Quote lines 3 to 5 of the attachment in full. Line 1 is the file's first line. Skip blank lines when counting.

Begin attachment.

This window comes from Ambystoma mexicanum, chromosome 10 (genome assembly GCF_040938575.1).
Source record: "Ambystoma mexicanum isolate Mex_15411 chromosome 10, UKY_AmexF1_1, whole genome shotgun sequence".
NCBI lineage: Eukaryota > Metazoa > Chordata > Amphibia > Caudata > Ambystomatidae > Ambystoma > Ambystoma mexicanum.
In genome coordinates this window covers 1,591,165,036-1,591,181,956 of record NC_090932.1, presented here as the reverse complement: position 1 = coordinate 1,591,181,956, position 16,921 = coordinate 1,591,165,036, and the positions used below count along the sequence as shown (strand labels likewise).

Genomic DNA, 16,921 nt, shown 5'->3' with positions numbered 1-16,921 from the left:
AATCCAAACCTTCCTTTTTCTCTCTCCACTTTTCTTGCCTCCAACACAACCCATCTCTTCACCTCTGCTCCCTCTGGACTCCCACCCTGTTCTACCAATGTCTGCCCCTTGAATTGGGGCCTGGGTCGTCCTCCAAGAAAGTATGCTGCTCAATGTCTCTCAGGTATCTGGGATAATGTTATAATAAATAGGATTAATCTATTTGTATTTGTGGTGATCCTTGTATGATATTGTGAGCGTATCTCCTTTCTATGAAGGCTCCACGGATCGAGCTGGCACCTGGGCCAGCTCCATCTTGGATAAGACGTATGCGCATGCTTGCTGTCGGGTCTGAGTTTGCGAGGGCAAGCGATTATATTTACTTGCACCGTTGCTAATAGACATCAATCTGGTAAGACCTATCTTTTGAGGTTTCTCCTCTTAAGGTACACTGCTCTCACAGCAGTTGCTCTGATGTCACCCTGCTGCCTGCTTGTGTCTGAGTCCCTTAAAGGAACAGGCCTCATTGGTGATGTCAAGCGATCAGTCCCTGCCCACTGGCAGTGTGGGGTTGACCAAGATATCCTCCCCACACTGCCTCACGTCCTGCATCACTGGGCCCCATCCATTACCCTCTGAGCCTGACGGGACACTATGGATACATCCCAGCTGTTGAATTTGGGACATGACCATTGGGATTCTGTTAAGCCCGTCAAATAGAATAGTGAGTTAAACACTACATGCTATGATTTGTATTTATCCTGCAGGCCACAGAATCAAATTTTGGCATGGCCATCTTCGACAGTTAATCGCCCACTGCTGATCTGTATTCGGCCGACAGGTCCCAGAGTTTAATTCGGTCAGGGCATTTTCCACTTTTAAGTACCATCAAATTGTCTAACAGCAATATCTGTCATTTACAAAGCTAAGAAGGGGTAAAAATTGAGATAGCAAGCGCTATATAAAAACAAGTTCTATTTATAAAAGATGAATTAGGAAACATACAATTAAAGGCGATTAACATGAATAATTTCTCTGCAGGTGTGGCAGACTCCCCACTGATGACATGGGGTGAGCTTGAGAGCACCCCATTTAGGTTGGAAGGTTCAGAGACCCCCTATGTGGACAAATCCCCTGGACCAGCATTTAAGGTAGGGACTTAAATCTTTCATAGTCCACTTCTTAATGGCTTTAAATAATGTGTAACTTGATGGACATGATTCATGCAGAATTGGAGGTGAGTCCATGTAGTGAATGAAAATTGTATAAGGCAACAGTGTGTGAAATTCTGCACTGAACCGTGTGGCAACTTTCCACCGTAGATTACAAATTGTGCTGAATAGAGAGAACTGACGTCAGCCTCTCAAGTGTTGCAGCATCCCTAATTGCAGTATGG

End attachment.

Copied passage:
NCBI lineage: Eukaryota > Metazoa > Chordata > Amphibia > Caudata > Ambystomatidae > Ambystoma > Ambystoma mexicanum.
In genome coordinates this window covers 1,591,165,036-1,591,181,956 of record NC_090932.1, presented here as the reverse complement: position 1 = coordinate 1,591,181,956, position 16,921 = coordinate 1,591,165,036, and the positions used below count along the sequence as shown (strand labels likewise).

Genomic DNA, 16,921 nt, shown 5'->3' with positions numbered 1-16,921 from the left: